So last night I had been invited to go into NYC to have dinner with a couple of friends I haven't seen in a few months. Originally we planned on going to an enoteca and having apps and wine, but the day before my friend said that his family was having a friends and family night for the opening of the garden of one of their restaurant. I knew he comes from a family of restauranteurs and that they owned China Grill Management, but I had no idea that his uncle was the one and only Mr. Chodorow. I knew he was well connected but didn't know quite the extent. So the family who we had dinner with was Jeffrey Chodorow, and we ate at ONO, one of NYC's best sushi and asian-fusion dining locations. I tried to explain the magnitude of my evening to my friends and family but no one knew who he was or how lucky I was to eat with Mr. Chodorow at one of his top restaurants!! The food was very good but not the the best, but it was the setting and the circumstances that made this one of the best meals of my life. The cocktails were out of this world as well as the appetizers which included spicy crab pizza, beef marrow dumplings, tempura rock shrimp, and others. The main course was a mix grill of asparagus, chicken, some of the best wagyu beef. To finish of the meal we had a sushi sampler that filled us to way past full. The sushi was very good but not very traditional. Many had genuine japanese roots but had clear fusion twists. Overall I gave the food a 8 of 10 but the circumstances were a 12 of 10, so averaged out it was certainly a perfect evening! I knew only my friends at SE would know who I ate with and appreciate my evening!!
Has anyone else noticed that when wines are paired with recipes on nearly all websites and in most magazines they often recommend small single vineyard wines from uncommon/older vintages? I have been in the wine business for years and nothing ticks me off more than trying to help a customer that demands that she must have the Eroica Horse Heaven Vineyard Riesling from the 2003 vintage rather than the commonly available Eroica Riesling (just an example).
Its usually from some fancy Wine and Food magazine and the wine is either unavailable or allocated to only 25 6-packs for the entire state of NJ. Many other times customers request a vintage that was released 10 years ago and is no longer readily available except for at auction houses at 10 times the original retail value. Often they know nothing about the wine and would be very pleased with something from a similar producer in a nearby vineyard.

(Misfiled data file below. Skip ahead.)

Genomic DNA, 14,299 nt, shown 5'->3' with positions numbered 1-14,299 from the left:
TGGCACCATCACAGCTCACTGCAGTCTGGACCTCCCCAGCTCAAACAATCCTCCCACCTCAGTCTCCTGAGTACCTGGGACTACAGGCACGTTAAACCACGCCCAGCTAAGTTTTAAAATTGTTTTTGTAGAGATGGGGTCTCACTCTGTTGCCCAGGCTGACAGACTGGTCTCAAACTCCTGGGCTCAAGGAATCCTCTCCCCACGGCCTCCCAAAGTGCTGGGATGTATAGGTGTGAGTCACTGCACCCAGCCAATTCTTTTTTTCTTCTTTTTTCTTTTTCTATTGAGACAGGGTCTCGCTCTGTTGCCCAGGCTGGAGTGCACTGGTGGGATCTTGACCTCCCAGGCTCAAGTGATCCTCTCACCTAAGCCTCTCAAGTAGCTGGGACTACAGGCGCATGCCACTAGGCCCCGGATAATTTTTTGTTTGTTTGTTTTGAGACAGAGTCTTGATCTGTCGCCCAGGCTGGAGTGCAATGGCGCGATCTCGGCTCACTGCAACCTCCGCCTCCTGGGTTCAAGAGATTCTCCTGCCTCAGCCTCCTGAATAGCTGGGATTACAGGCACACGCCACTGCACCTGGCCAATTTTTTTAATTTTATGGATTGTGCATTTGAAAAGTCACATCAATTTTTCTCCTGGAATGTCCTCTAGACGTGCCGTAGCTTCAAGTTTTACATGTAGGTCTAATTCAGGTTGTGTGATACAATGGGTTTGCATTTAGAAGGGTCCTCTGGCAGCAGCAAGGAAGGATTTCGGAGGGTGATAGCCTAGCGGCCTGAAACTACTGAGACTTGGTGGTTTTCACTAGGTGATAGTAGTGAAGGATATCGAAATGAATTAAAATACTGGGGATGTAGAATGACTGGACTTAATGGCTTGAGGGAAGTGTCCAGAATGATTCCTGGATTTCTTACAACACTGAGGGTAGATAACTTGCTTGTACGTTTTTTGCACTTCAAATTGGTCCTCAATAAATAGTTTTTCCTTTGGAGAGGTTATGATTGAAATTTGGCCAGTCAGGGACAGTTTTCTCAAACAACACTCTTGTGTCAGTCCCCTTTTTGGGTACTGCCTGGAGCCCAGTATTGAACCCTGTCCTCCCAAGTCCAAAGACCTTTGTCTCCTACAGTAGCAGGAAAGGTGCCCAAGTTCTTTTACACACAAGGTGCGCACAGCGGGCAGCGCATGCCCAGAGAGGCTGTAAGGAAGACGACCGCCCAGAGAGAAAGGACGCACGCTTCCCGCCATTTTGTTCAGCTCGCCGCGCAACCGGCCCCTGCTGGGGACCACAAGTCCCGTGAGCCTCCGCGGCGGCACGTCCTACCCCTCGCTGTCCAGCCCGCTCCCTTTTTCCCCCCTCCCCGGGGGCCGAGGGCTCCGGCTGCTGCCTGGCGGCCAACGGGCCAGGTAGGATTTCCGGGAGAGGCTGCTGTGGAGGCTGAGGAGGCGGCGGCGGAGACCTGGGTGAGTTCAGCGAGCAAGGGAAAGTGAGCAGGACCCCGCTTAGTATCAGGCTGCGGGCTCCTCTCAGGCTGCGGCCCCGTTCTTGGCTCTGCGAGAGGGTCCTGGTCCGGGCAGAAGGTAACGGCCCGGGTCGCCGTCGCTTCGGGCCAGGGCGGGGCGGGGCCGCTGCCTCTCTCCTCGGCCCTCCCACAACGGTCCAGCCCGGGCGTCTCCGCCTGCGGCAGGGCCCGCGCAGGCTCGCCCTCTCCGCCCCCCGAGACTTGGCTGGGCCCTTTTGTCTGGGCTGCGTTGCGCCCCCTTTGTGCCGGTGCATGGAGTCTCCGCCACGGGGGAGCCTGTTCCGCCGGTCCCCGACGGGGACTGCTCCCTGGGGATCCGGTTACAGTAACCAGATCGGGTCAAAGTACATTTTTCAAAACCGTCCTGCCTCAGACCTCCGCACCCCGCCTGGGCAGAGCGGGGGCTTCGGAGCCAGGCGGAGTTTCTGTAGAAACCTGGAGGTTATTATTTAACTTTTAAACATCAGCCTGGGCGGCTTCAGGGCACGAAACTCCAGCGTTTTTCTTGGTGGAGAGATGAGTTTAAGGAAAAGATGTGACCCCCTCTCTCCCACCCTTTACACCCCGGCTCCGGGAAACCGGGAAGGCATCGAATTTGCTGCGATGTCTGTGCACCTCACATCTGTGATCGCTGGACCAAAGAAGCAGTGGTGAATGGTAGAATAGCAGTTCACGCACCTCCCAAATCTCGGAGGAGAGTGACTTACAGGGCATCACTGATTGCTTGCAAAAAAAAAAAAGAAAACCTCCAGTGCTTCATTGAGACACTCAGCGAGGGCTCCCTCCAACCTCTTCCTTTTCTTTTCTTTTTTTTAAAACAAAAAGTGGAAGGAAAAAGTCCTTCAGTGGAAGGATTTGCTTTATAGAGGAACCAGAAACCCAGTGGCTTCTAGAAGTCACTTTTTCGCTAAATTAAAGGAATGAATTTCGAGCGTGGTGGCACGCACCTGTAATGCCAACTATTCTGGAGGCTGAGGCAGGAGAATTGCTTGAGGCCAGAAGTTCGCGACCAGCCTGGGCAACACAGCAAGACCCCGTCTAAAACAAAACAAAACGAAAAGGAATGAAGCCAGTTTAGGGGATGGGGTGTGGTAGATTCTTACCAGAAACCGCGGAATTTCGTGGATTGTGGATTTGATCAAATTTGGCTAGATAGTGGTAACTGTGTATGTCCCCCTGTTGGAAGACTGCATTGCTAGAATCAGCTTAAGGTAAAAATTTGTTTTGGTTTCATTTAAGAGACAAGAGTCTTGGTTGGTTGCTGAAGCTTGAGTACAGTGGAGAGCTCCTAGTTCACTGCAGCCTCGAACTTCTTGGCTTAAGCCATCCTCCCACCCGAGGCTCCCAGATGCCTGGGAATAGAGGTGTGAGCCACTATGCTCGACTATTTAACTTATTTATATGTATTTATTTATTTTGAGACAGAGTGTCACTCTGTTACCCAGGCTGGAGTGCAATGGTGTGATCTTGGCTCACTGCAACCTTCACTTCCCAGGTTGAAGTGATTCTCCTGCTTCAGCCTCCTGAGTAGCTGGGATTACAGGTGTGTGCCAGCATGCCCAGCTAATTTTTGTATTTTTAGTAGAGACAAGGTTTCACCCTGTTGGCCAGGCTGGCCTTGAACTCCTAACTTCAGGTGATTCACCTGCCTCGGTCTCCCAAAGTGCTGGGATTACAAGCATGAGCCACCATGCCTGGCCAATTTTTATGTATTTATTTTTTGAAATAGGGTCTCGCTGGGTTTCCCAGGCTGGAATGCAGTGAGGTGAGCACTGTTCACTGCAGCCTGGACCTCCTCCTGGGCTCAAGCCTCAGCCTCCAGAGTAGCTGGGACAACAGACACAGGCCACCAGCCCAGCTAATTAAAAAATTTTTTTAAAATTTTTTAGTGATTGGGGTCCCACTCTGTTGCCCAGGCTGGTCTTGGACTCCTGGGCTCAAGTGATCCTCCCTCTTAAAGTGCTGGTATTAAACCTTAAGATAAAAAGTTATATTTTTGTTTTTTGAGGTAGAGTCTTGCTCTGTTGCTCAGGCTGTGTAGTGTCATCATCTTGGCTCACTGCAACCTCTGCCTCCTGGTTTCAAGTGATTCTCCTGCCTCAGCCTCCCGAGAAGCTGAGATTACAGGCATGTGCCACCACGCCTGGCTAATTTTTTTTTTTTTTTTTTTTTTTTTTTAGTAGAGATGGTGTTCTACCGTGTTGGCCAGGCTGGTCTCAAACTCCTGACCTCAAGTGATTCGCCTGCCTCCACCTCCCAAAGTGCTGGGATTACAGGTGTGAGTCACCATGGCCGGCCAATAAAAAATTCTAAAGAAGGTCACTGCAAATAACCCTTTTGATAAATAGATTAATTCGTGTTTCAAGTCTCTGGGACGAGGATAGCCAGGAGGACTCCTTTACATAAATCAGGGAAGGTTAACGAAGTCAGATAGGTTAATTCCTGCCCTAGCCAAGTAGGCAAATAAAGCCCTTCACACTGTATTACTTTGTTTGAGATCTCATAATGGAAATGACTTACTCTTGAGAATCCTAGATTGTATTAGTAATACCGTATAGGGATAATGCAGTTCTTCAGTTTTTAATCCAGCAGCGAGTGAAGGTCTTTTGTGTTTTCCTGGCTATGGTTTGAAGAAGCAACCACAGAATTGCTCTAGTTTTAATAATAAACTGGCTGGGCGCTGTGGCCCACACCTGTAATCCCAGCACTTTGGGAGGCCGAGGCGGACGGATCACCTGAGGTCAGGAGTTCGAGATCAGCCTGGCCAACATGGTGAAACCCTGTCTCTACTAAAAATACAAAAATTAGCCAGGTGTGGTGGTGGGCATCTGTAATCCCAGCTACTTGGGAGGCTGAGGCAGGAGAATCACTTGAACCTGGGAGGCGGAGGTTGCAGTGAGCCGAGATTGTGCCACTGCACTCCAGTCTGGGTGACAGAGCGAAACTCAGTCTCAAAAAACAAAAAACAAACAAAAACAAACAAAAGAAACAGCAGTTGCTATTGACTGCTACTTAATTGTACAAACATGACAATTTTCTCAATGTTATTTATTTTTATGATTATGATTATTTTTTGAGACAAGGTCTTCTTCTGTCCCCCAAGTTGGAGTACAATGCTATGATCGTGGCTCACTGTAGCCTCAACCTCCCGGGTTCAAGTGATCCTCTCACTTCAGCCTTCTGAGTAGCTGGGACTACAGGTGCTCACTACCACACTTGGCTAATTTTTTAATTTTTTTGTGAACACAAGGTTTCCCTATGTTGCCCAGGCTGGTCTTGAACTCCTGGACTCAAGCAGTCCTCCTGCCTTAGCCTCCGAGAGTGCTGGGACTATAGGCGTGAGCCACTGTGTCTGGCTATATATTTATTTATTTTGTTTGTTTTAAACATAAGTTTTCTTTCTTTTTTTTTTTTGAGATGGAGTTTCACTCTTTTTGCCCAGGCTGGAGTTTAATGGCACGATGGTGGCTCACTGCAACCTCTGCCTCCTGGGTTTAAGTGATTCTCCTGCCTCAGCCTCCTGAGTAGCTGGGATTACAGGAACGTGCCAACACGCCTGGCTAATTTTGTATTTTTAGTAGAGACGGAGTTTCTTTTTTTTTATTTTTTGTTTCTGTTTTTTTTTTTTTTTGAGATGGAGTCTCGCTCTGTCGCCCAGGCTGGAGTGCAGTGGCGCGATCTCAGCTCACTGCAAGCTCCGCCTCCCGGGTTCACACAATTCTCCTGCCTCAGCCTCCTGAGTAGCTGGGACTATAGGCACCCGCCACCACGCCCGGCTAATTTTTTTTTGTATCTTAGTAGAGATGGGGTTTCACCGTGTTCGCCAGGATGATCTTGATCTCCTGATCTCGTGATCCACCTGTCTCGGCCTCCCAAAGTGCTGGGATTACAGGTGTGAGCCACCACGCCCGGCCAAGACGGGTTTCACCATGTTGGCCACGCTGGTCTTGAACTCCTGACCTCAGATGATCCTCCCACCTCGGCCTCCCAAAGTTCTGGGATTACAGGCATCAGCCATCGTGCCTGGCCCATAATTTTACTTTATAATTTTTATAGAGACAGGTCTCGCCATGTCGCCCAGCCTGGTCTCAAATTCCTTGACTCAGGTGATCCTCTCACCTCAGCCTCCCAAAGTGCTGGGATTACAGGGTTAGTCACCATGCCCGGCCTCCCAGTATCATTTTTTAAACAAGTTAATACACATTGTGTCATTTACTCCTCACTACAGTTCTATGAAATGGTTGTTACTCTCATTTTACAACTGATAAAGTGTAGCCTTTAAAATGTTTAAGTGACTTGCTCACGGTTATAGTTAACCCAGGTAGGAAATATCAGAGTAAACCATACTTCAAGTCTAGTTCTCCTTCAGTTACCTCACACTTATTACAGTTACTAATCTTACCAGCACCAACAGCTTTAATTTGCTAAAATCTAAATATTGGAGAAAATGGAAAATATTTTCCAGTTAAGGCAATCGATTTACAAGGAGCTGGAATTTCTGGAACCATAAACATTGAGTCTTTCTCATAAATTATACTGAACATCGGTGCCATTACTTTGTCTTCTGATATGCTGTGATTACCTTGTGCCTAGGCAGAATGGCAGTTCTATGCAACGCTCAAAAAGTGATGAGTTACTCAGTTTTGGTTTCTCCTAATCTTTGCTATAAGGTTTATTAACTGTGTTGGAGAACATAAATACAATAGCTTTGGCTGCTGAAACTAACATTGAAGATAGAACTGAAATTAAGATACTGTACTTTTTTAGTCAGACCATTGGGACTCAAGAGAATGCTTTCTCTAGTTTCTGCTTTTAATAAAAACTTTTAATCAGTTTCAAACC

I think wine pairing needs to head in the direction of general guidance or stick to readily available nationally distributed wines. Just because magazine editors have highly rated, very expensive, and incredibly allocated wines doesn't mean they have to rub in in our faces!
Did I miss the memo on 2008 being the year of the slider? I mean seriously everyone in the wolrd has a slider on the menu. Burger King just added "burger shots" to their menu. Ruby Tuesdays, TGI Fridays, and the rest of that lot have added a slider variation to their menu. Even high end steakhouses are doing Kobe beef sliders. Its getting a little ridiculous. Now Im even being told chilis, a tex mex restaurant, has buffalo chicken sliders. What happened to tacos and fajitas? So are you guys into this trend or when is this nonsense going to stop so White Castle can once again be the king of the sliders.
So this past weekend I met up with a bunch of friends who are still attending college. Being one of the few at the party who graduated and currently work full time, I bought groceries and cooked dinner for everyone. The crowd I was feeding was 25 fraternity guys who haven't had a home cooked meal in several weeks. So needless to say I needed a lot of food. I decided on making some baked ziti. I used 10lbs of pasta, 4lbs of hot sausage, 2lbs of mozzarella, 1lb of parmesan, 48oz of riccota, and about 2 gallons of sauce. The total bill was about $40 for everything, about $1.60 per person. Everyone loved the food and it was gone in about 20 minutes. I figured it would have been plenty of food but we could have easily used another 3-4 lbs of pasta. So SE, what I want to know is, what is your go to crowd pleaser and about how much per person does it wind up costing you?
So Ive been a foodie my whole life but only in the last year have I really embraced it and declared it outwardly as a passion. Since then Ive taken notice that a majority of the foodies I meet are female and older (Im a 22 male). All of my friends think a good night out is chicken fingers at applebee's and more than a few late night drinks. I on the other hand am trying to organize pot lucks, cooking challenges, or outings to various restaurant weeks, but i am continuously mocked by my culinary challenged friends. So really what I want to know is, are foodies a dying breed or is there a new strong generation growing in the ranks with me?
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